5. To understand how does rigging works on a square-rigger, the best I found is imo the excellent Lennarth Petersson's book "Rigging period ship models". It gives very clear drawings of all parts of the standing and running rigging, without boring texts…
  6. Hi everybody I guess Admin is working on modelling our future ships 😉 Nice sources are certainly the monographs 1:48 for modellers (I guess that Admin already has a bunch of them for modelling the ships in NA). Famous ANCRE publisher has published many monographs - with beautiful plates at 1:48, many details on gunnery, decks, etc - interesting for SL, including : (NEW) Lugger Le Coureur (1776) : https://ancre.fr/en/monograph/50-monographie-du-coureur-lougre-1776.html And also an older nice one : - Cutter Le Cerf (1778) : https://ancre.fr/en/monograph/34-monographie-du-cerf-cotre-1778.html And I am the happy owner of the monograph on the beautiful brick Le Cygne (1806) : https://ancre.fr/en/monograph/35-monographie-du-cygne-brick-1806.html All are available in English Sail hooo
  7. Thanks. What I see is that the max total size left to attach a new file Under the last posts is …0.02 MB And I a bit of an ignorant as regards IT… I don't understand how to use Imgur.com for that purpose
  8. It is weird, some images are very light (80 ko) and cannot be uploaded
  9. PS: sorry I realize that many illustrations are too big files for be accepted (I will try to reduce the size)
  10. 10. Important Captain’ skills for a successful career: a. Leadership (as discipline was much more difficult to enforce than in Navy ships) b. Courage, daring, intelligence and creativity (eg to get close to merchant ships unnoticed, using false flag, etc.) c. Physical strength, stamina d. Seamanship, naval combat and tactical skills and experience e. (Coastal) navigation skills and experience in the area f. Organizational and management skills (missions, crew, prizes, ship, money, etc.) https://imgur.com/sm3C4Cv French privateer Robert Surcouf https://imgur.com/tzZCpg3https://imgur.com/tzZCpg3 Commodore George Walker (before 1700 - 1777), ca. 1750 (source: Wikipedia)
  11. 10. Prize money management by the captain (or a bank/agent for him): a. Investing in the ship (upgrading, beautify it or buying a new one) and her crew (experienced pilot or gunner,…) b. Funding his own cruise and hiring privateers (= becoming an investor) c. Investing in industry, stock exchange and other more or less profitable projects d. Expending money on real estate (big mansion, etc.) or on more futile (but good for morale) shore’s pleasures... https://imgur.com/bed2Usj Saint Peter Port, Guernsey Hauteville House at 38 Rue Hauteville, built in 1800 by an English privateer and Victor Hugo’s home during his exile from France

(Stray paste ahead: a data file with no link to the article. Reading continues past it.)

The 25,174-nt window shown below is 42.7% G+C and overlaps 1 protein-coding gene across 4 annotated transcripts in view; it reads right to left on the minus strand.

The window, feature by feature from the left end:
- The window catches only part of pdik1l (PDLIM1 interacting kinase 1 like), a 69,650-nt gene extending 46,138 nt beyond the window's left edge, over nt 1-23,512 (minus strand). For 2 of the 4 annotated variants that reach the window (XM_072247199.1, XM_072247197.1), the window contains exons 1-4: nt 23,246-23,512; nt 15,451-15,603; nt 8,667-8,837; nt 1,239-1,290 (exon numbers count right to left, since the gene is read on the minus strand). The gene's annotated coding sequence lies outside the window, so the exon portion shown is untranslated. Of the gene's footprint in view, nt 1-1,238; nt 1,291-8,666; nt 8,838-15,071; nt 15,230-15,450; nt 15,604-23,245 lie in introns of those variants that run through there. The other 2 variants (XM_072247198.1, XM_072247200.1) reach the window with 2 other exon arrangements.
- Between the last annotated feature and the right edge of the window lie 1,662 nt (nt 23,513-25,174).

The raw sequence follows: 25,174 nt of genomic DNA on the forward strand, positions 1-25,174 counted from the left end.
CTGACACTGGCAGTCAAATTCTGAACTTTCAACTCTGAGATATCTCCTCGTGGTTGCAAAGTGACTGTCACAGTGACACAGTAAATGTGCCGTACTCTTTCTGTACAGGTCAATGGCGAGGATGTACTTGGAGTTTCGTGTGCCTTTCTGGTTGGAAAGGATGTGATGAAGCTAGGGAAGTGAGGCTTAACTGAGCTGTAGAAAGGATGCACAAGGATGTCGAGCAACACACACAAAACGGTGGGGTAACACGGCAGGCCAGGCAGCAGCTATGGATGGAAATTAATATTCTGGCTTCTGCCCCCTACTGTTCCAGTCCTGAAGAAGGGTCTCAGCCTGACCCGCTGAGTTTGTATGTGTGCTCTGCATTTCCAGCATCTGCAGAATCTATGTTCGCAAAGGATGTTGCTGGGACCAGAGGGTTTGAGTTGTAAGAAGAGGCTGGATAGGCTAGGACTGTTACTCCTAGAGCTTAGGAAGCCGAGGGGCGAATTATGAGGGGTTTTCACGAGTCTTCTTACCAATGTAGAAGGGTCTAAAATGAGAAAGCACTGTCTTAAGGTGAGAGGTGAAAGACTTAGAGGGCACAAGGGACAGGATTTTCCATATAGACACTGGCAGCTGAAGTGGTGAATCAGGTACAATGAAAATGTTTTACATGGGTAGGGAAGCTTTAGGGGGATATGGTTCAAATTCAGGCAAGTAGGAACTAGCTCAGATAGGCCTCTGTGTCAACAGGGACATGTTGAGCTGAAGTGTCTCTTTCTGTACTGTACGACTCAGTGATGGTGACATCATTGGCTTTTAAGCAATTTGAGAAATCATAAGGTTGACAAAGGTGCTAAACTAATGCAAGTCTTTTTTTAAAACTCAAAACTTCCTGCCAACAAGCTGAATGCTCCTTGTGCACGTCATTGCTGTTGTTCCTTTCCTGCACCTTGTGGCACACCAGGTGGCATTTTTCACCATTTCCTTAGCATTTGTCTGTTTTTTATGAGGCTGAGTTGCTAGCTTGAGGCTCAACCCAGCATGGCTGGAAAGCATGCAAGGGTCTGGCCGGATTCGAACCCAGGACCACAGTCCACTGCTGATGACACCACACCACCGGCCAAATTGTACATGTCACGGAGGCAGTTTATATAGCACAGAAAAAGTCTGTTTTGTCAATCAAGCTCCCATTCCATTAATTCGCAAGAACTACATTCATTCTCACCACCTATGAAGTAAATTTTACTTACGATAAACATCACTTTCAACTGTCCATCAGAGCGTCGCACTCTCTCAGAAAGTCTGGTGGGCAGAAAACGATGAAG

12. 9. Fortune of war : risks and opportunities a. Risks : i. Unsuccessful cruise (no merchant ships present in the area at the moment of cruise – ‘no sport’; linked to seasonal factors like trade winds etc.) ii. Wrong identification or qualification of a prize as an enemy ship or equivalent (in case of neutral nation: neutral vessels could be captured only if they ran blockades or violated neutrality rules – eg transporting enemy goods; the legal status of captured neutral vessels was complex and subject to intense discussions in court) ; iii. Loss of the ship/cargo or damage from 1. Combat (enemy frigate or brig, gunboats near enemy port, heavily armed merchant,…) 2. Bad weather / grounding / shipwreck 3. Mutiny https://imgur.com/E82HFzv https://imgur.com/mlsUmy6 Nicholas Pocock Captain Jeremiah Coghlan's ship the 'Renard' engaging the French privateer the 'General Ernouf' off Haiti, 1805; The destruction of the 'General Ernouf' by the 'Renard' (oil on canvas 19½ x 29½ in. (49.5 x 75 cm), a pair)(source: Rountree Ryon Galeries) iv. Loss of the crew from 1. Operation, combat or capture by an enemy ship; the crew of privateer ships could claim to be treated as prisoners of war and not as pirates 2. Press from Royal Navy (at sea or in port) (unless crew members are legally protected against press) 3. Recapture of the prize (prize crew loss) 4. Mutiny v. Captain’s death, illness and injuries or capture during operation and combat vi. Loss of the prize or its cargo during chase or combat (shot through the hull, fire,…) or during its return to port (recapture, shipwreck,…) vii. Contestation of legality of the capture (esp. for neutral ships) or of the validity of the letter of marque in court, which, at best, could lengthen the proceedings and the payment or, at worst, could lead to the dismissal of the claim (with important financial consequences, or even death if the letter of marque was considered as invalid by the court, see infra) viii. Dissolution of the agreement with the sponsor/ship owner (because lack of success, ship loss or financial problems in court), end of validity of the letter of marque (including if a peace treaty was signed) and no cruise perspectives b. Opportunities: i. Possibility of amassing a fortune in few cruises ii. Possibility of getting fame and reputation as privateer’s captain (see famous privateers like Surcouf etc.) iii. Significant contribution to the effort of war iv. Adventurous life